giesken4 years ago
 Great job, thx
_Scratch_4 years ago
The (Department of energy?) is holding a contest for a company/person to make a light bulb to replace the 60watt bulb. it has to have at least 90 lumens PER watt.... quite a bit, if you create 2500 working copys of your product, and it wins, you will win 10 million US dollars. pretty cool....
BRAVODOG4 years ago
Ok where do you get the Hammond enclosure ? is it a h/d one?
chadeau5 years ago
modernBIKE.com has an adaptable bracket---go to Accessories-Lights-subheading Light mounts and Brackets---cygolite Handlebar bracket @ $14.95
qwertyboy5 years ago
the second picture looks like a car ignition coil...
Just think-if you were to use a chromed 'coil cover to mount the plastic bottle...
I'm a little confused about which buck puck to get...there isn't specifically a "1a"

http://www.ledsupply.com/buckpuck.php?gclid=CKPNzq7Y25wCFQJD5godm3iDJA

Could you be more specific about which one you got from the above page?? Does anyone else know? Theres no clear picture.
700lumenLED (author)  nightmaresyndrome5 years ago
The buckpuck driver I used is Part # 3023-D-E-1000P ('forgot to list).
http://ledsupply.com/03023-d-e-1000p.php
Thanks.
Stephen875 years ago
this is pretty awesome and it also gives me an idea of how to possibly make some fog lights for my truck although I am not sure how long they can be on constantly
LEDs have a life expectancy of 20.000 to 50.000 hours and you can keep them on constantly as long as that. LEDs like these do get quite hot though so a good heath sink is a must, just like the right buck-puck driver which ensures the LEDs won't get more energy as they can handle. Larger&smaller LEDs (in terms of power) are available, just as LED-drivers (Buck-puck isn't the only one), some of those can be dimmed. I've seen manufacturers started selling LED-Applications to light sport-stadiums recently, so the sky is the limit.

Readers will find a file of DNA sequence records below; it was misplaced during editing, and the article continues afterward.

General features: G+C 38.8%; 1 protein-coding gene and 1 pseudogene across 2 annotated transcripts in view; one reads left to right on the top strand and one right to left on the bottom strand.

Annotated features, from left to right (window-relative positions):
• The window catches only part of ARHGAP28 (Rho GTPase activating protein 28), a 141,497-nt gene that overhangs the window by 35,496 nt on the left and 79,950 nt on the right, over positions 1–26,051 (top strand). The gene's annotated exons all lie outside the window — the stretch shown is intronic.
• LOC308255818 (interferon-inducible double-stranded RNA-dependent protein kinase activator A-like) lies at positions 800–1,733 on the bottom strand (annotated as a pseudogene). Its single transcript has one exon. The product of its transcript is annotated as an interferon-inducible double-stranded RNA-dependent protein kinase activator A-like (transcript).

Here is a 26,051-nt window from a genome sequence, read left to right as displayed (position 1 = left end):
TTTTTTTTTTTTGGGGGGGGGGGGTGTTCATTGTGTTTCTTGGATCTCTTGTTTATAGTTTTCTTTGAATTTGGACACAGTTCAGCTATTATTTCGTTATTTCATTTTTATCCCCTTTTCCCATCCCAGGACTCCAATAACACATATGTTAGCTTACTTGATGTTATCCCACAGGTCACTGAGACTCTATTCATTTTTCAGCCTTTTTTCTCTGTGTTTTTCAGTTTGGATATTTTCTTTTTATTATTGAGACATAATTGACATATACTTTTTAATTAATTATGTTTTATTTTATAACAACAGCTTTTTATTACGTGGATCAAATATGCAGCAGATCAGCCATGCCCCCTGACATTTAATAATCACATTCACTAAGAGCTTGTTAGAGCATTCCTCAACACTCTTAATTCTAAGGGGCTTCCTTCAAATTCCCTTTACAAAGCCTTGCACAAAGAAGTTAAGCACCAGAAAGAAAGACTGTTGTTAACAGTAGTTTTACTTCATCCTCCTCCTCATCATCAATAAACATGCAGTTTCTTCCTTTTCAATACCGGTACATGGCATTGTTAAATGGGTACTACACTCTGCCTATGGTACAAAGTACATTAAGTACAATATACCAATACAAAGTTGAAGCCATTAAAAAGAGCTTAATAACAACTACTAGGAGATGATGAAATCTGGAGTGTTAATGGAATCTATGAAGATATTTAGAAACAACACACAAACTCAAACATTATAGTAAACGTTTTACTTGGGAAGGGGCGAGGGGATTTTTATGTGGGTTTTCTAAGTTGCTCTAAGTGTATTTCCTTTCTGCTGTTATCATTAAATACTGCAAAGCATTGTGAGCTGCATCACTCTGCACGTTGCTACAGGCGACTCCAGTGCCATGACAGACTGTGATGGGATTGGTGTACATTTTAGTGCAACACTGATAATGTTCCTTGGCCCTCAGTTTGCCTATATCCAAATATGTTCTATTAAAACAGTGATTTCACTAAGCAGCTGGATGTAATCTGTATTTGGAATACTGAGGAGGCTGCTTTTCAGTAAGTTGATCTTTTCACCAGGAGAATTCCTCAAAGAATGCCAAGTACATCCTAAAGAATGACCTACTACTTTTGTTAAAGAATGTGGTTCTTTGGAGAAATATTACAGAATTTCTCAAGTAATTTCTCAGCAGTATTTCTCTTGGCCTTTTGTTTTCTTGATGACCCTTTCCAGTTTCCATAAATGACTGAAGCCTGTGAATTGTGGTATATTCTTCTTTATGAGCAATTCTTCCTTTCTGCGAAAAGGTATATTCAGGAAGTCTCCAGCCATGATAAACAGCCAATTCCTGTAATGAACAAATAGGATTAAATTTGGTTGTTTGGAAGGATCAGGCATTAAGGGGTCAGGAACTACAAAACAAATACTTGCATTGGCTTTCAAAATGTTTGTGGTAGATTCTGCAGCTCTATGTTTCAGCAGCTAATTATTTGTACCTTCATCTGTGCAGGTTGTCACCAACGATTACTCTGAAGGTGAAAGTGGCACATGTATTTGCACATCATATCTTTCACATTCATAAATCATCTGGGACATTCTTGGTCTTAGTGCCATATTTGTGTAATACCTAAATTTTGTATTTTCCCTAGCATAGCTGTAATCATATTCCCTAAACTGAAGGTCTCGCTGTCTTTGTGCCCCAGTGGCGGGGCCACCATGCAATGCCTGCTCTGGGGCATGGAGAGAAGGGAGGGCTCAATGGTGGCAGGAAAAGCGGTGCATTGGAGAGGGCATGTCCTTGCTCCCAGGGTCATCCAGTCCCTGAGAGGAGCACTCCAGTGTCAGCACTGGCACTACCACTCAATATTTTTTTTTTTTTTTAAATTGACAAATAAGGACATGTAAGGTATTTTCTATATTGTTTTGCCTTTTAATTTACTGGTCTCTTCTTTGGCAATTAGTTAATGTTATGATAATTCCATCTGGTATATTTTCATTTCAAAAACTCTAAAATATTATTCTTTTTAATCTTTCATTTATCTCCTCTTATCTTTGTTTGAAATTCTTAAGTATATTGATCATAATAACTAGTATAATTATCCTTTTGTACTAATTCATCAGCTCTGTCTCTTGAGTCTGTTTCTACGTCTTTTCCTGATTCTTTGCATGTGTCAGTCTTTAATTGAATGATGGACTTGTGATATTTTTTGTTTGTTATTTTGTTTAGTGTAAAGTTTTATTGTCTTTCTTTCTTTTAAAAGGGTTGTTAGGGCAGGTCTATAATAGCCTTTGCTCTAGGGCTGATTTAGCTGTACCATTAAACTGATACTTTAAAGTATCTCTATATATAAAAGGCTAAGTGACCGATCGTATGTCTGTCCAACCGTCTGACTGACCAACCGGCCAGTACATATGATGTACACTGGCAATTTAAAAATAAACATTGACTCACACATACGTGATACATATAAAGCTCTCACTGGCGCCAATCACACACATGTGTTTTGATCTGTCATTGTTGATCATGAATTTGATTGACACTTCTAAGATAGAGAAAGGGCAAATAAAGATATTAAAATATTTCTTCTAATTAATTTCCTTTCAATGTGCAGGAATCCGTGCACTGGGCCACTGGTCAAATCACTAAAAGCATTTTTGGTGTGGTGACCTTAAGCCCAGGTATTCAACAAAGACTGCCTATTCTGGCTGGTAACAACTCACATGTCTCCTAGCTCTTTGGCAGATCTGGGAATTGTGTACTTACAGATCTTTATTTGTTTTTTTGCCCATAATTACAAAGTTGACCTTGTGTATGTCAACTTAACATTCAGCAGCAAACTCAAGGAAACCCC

Awesome, Thanks for the info
The small LEDs last for 10 years. but the newer super bright ones are "over clocked" and don't last as long. But it isn't like they will just go out. A cool white LED will fade to a warm white (while the efficiency goes down). and go out. Different Brands over clock more than ever. OSRAM doesn't overclock at all. but Luxen overclocks a fair amount.
camb005 years ago
Cant the back of the led short out on the metal ?
Not really. It is a ground/heatsink.
static5 years ago
Stating the obvious. What is called the dim headlights on cars is actually low beam. Perhaps the ultimate would be to salvage the lens from a burned out motorcycle sealed beam, and use it as the starting point for LED bicycle head lamp. Some of the early automobiles actually physically "dipped" the headlamp automobiles, that too may be an option with LED bicycle headlamps.
j-plan5 years ago
firstly, awesome 'ible. this is exactly the kind of thing ive been looking to make, secondly, could you please advise me on where to get these parts? preferably in the uk :) thanks